About Ranked Choice Voting
What is ranked choice voting?
Ranked choice voting is a simple upgrade to our voting process that makes elections more fair and functional. It allows voters to rank candidates in order of preference.
Some of the benefits of ranked choice voting:
Promotes majority support
Under our current voting system, a candidate can win without support from a majority of voters. With ranked choice voting, candidates need to earn support from a majority (50% + 1) of voters in order to win.
Discourages negative campaigning
Candidates often rely on attacking their opponents and using polarizing language in order to gain support. With RCV, candidates must compete to earn the second and third choice votes from their opponents' supporters, resulting in more civil campaigns.
Gives voters more choices
Democracy is strongest when more voices are heard. Too often, people in power work to limit political competition out of fear of new, similarly-aligned candidates entering the field and “splitting the vote”, including restricting certain candidates from running altogether -- a practice that particularly affects under-represented groups such as women and people of color. RCV allows more candidates to compete without creating fears of “vote-splitting” among like-minded candidates.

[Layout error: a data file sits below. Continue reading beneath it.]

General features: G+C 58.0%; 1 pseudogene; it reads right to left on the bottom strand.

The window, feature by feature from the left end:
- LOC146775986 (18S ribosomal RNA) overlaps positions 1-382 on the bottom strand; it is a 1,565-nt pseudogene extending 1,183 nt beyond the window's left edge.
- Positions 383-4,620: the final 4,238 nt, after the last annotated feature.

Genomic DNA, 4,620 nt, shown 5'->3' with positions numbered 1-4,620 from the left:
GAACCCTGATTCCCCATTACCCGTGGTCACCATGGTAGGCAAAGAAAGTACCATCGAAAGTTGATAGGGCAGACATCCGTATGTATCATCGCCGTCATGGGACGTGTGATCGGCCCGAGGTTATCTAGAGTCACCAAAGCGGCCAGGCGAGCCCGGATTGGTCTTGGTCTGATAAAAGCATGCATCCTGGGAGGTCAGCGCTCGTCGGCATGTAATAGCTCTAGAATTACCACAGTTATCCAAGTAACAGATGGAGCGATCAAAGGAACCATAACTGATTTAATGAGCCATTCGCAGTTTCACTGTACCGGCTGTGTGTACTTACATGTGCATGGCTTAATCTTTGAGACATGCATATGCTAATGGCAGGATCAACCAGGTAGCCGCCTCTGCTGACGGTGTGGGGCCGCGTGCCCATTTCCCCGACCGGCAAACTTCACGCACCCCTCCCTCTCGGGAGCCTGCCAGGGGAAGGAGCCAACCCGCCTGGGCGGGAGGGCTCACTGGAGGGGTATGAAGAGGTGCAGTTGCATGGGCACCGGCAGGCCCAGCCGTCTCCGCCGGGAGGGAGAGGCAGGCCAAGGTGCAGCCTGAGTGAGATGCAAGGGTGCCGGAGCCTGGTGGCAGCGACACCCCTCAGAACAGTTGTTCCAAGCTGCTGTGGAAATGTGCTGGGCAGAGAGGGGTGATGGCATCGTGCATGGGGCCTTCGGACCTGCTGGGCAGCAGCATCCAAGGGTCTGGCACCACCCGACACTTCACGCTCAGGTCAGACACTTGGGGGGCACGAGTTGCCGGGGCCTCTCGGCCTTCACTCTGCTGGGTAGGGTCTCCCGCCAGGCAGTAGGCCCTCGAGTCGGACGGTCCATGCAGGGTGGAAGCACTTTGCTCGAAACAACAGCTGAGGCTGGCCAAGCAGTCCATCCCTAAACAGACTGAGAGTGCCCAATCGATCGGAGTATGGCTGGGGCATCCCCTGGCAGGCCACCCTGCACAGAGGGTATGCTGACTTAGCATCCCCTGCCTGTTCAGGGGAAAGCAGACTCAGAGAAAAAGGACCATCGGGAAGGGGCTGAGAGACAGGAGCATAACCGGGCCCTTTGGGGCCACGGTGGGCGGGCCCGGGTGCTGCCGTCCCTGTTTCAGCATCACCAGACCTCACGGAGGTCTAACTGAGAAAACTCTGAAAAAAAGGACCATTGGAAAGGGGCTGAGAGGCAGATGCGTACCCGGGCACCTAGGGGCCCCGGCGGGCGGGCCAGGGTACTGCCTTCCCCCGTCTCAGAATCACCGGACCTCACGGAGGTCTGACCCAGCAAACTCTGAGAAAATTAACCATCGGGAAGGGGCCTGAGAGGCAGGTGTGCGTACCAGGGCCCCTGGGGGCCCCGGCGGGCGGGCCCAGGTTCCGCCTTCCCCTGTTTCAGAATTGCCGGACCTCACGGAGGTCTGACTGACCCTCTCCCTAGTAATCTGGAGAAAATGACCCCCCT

Promotes reflective representation
Compared to winner-take-all elections, RCV in multi-winner contests allows diverse groups of voters to elect candidates of choice. This promotes diversity of political viewpoint as well as diversity of candidate background and demographics. Even in single-winner races, RCV can promote more political representation for historically under-represented groups.
Minimizes strategic voting
In our current system, voters often feel like they have to choose between "the lesser of two evils" when their favorite candidate seems unlikely to win. With RCV, voters can always vote for their first choice without worrying about their vote being "wasted." If your vote cannot help your top choice win, your vote counts for your next choice.
How Does it Work?
First, voters fill out a ballot.
Instead of marking one candidate, you rank the candidates in order of preference (1st choice, 2nd choice, and so on).
Next, the votes are counted.
If a candidate has more than 50% of the first choice votes, they win just like any other election. But if no candidate has enough votes to win, we move on to the next step.
The losing candidate is eliminated, and their votes redistributed.
The candidate with the fewest votes is eliminated, and voters who ranked that candidate as their first choice have their votes transferred to their second choice. The votes are then retallied to see if a candidate has earned a majority.
A winner is chosen.
The process repeats until a candidate has enough votes to win. This way, everyone gets a say, and no one feels like their voice wasn't heard.
Who is Using Ranked Choice Voting?
Ranked Choice Voting is used around the country for presidential elections, primaries, local elections, and many other types of elections.